Cognitive Daily‘s “History Week” continues with an item on some interesting but little-known work on child development from 1900 entitled The Biography of a Baby. The author, Milicent Shinn had earned a PhD at the University of California, and her book, was “one of the most thorough scientific accounts of a baby’s cognitive and physical development in its time.” Eric W. Codak notes that Shinn published intermediate reports prior to the book, including an article in Proceedings of the International Congress of Education (1893). (See also Scarborough, E, & Furumoto, L. (1987) Untold lives: The first generation of the American women psychologists. New York: Columbia University Press.)
Although Shinn’s Biography may have been the first book-length treatment of the topic, there had been earlier articles detailing the physical, intellectual, and moral development of children. Charles Darwin‘s “A Biographical Sketch of an Infant” was published in Mind in 1877. And its publication was prompted by a similar account by Hippolyte Taine in Revue Philosophique the year before. In the US, G. Stanley Hall had launched the “child study” movement in the early 1880s and founded the Pedagogical Seminary (later Journal of Genetic Psychology) to publish such work in 1893. Also, James Mark Baldwin, at U. Toronto and then Princeton U., published a number of articles and books on developmental psychology in the 1890s, starting with case studies of the development of his two daughters. Baldwin’s stage-wise approach to development would later be picked up and elaborated by the famed Swiss theorist, Jean Piaget.
The Cognitive Daily item on Shinn concludes that:
After Shinn completed her Ph.D. and published The Biography of a Baby in 1900, she returned to caring for her parents and her brother’s children, never returning to a career in academe, even though this did appear to be an option that was open to her, even at that early date in the history of women’s rights.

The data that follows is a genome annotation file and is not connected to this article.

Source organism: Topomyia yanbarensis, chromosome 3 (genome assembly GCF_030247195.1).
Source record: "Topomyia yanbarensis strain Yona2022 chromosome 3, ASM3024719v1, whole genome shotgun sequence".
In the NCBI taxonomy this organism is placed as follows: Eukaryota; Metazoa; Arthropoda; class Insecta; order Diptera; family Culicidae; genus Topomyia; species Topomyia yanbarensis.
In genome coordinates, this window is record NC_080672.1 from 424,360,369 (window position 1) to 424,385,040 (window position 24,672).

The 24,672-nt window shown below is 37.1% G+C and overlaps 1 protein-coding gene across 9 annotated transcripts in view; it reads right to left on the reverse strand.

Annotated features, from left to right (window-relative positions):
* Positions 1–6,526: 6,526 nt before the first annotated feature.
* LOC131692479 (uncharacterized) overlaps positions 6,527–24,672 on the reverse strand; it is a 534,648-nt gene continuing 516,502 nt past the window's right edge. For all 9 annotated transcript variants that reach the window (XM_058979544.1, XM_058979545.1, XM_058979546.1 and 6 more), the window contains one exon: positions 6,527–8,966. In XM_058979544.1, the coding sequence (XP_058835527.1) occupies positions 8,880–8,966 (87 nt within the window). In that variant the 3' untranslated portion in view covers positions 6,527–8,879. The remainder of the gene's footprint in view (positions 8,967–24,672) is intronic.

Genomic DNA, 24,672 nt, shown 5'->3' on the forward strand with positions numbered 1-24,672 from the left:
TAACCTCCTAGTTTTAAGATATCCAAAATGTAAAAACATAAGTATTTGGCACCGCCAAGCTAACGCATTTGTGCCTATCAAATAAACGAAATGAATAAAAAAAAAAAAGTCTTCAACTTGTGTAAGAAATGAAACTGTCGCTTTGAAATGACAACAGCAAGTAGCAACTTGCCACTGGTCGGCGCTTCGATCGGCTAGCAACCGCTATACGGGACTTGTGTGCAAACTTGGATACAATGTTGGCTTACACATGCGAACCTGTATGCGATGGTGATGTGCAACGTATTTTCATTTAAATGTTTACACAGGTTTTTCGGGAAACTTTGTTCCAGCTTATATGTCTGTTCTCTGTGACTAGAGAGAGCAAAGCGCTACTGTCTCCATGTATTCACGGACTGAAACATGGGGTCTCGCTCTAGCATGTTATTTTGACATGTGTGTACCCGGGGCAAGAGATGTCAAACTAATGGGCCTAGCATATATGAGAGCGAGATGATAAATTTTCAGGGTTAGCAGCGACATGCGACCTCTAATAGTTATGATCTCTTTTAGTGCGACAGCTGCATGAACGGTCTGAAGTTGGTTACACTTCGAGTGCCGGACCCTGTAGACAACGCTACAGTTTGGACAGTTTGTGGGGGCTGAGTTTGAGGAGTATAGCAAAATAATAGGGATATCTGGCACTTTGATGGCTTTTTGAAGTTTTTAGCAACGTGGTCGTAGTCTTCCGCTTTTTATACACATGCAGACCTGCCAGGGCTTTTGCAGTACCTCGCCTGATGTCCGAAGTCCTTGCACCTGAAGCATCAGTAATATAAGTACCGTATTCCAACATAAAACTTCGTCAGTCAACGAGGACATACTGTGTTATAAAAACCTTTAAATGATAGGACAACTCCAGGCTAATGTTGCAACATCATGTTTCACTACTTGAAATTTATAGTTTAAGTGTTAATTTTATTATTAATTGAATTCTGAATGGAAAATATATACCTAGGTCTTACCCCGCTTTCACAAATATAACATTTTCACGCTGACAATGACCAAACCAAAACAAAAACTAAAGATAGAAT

1 thought on “Milicent Shinn’s Baby Biography”
[I have slightly edited this informative response from C. James Goodwin of Western Carolina U. and, with his permission, posted it here as a comment.]
Shinn was first cousins with the famed early Clark U. psychologist, E. C. Sanford (who had previously been a student of G. Stanley Hall’s at Johns Hopkins U.). Sanford’s mother was June Clark (Sanford). Her sister, Lucy Clark (Shinn) was the mother of Millicent Shinn. As you have probably discovered, Shinn edited the Overland Monthly, a literary magazine, from 1883-1891. During that time, Sanford published several poems there and the quality of them suggests that the family connection was in play. More importantly, he also published, in the Overland Monthly in 1887, an article called “The Writings of Laura Bridgman.” It is prefaced by a one-page note from Hall, who was controlling Sanford’s Johns Hopkins U. graduate school life at the time. In the note Hall says, in effect, that he had been planning to write such a paper, didn’t have time, and gave it to Sanford to do. You probably already know that Laura Bridgman was the nineteenth century version of Helen Keller. After she died, her brain was preserved and examined by Donaldson, while he was still at Clark (AJP, 1892, 4(4), 503-513.
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